I feel that I have to share with you my new discoveries about bull milking. And I start remembering you the difference between the two most important stages of male orgasm process: the emission phase and the ejaculation phase. The emission phase starts when the ejaculation impends. During the emission phase rhythmic muscular contractions in the epididymi, vasa deferentia, seminal vesicles and prostate gland force the sperm and prostate and seminal fluids into the ejaculatory ducts (i.e. the prostatic urethra), thus forming semen. The prostate swells and hardens, as seminal fluid accumulates in its urethral bulb, resulting in a sensation of ejaculatory inevitability. Then the ejaculation unavoidably starts. The prostate gland undergoes a rapid series of contractions until it shrinks to its normal size. These contractions squeeze the secretions from the prostate, through the urethra, into the penis, and then out the tip of the penis. Every time the prostate contracts and relaxes, it draws sperm from the seminal vesicle. It is possible for a man to experience more than twenty contractions. We have our bull’s juices, but we cannot do anything to build up other ejaculation, because there is the refractory period.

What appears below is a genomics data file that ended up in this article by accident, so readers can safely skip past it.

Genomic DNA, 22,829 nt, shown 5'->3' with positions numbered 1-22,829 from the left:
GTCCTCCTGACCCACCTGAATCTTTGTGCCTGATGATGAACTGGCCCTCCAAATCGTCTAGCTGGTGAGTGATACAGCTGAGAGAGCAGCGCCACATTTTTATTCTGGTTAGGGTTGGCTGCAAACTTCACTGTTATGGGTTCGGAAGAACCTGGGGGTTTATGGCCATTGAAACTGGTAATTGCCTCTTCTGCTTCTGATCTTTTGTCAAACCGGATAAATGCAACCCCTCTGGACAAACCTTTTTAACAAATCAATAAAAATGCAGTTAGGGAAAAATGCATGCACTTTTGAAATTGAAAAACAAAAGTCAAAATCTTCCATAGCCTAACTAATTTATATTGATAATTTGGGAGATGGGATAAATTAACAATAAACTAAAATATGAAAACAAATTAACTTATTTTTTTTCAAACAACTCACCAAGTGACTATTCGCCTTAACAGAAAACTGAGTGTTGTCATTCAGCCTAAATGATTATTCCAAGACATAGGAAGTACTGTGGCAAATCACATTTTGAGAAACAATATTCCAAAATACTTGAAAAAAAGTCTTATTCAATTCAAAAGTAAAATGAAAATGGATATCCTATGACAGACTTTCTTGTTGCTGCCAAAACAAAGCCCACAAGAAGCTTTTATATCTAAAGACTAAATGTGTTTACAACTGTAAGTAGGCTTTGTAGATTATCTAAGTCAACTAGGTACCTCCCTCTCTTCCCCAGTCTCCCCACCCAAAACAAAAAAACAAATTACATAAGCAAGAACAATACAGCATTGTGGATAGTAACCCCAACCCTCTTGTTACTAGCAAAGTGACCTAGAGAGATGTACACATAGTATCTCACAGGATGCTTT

Now, we should understand an important thing. When emission phase ends, the ejaculation starts automatically. We cannot stop it. But the emission phase is not an immediate phenomenon: it is very quick, but if we are touching the prostate gland, we can know when emission starts. Our bull’s prostate starts to swell and to harden. We have at least two seconds to stop the genital stimulation. The emission of juices consequently subsides, but prostate gland is already full and demands for release. We can perform a prostate massage (see chapter III) , extracting very excellent quantities of bull semen, already complete of all its components. The orgasm, and the consequent refractory period is thus avoided, and the male glands are ready to be newly excited and drained.